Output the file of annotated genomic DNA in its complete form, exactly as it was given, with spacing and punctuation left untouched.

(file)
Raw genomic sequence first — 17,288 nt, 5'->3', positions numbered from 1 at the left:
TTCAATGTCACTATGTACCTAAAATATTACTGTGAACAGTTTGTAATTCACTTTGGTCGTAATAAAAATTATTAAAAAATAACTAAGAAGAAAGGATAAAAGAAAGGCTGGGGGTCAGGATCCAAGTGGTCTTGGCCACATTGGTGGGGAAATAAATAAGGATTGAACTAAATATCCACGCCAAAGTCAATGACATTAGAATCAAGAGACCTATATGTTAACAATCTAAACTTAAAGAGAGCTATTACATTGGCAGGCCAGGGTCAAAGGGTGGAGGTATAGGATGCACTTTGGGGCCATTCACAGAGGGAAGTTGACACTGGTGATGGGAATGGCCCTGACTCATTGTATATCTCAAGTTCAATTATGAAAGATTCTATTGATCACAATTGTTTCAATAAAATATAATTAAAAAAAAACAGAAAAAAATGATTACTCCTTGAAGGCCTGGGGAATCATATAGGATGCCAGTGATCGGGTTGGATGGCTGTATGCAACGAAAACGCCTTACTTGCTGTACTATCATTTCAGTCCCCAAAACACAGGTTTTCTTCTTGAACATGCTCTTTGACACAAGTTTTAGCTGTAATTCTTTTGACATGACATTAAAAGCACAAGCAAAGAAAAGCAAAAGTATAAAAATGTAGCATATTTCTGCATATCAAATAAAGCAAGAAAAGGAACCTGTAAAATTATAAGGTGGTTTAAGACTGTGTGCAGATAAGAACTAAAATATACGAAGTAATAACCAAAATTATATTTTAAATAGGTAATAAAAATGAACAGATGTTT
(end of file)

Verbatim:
Raw genomic sequence first — 17,288 nt, 5'->3', positions numbered from 1 at the left:
TTCAATGTCACTATGTACCTAAAATATTACTGTGAACAGTTTGTAATTCACTTTGGTCGTAATAAAAATTATTAAAAAATAACTAAGAAGAAAGGATAAAAGAAAGGCTGGGGGTCAGGATCCAAGTGGTCTTGGCCACATTGGTGGGGAAATAAATAAGGATTGAACTAAATATCCACGCCAAAGTCAATGACATTAGAATCAAGAGACCTATATGTTAACAATCTAAACTTAAAGAGAGCTATTACATTGGCAGGCCAGGGTCAAAGGGTGGAGGTATAGGATGCACTTTGGGGCCATTCACAGAGGGAAGTTGACACTGGTGATGGGAATGGCCCTGACTCATTGTATATCTCAAGTTCAATTATGAAAGATTCTATTGATCACAATTGTTTCAATAAAATATAATTAAAAAAAAACAGAAAAAAATGATTACTCCTTGAAGGCCTGGGGAATCATATAGGATGCCAGTGATCGGGTTGGATGGCTGTATGCAACGAAAACGCCTTACTTGCTGTACTATCATTTCAGTCCCCAAAACACAGGTTTTCTTCTTGAACATGCTCTTTGACACAAGTTTTAGCTGTAATTCTTTTGACATGACATTAAAAGCACAAGCAAAGAAAAGCAAAAGTATAAAAATGTAGCATATTTCTGCATATCAAATAAAGCAAGAAAAGGAACCTGTAAAATTATAAGGTGGTTTAAGACTGTGTGCAGATAAGAACTAAAATATACGAAGTAATAACCAAAATTATATTTTAAATAGGTAATAAAAATGAACAGATGTTT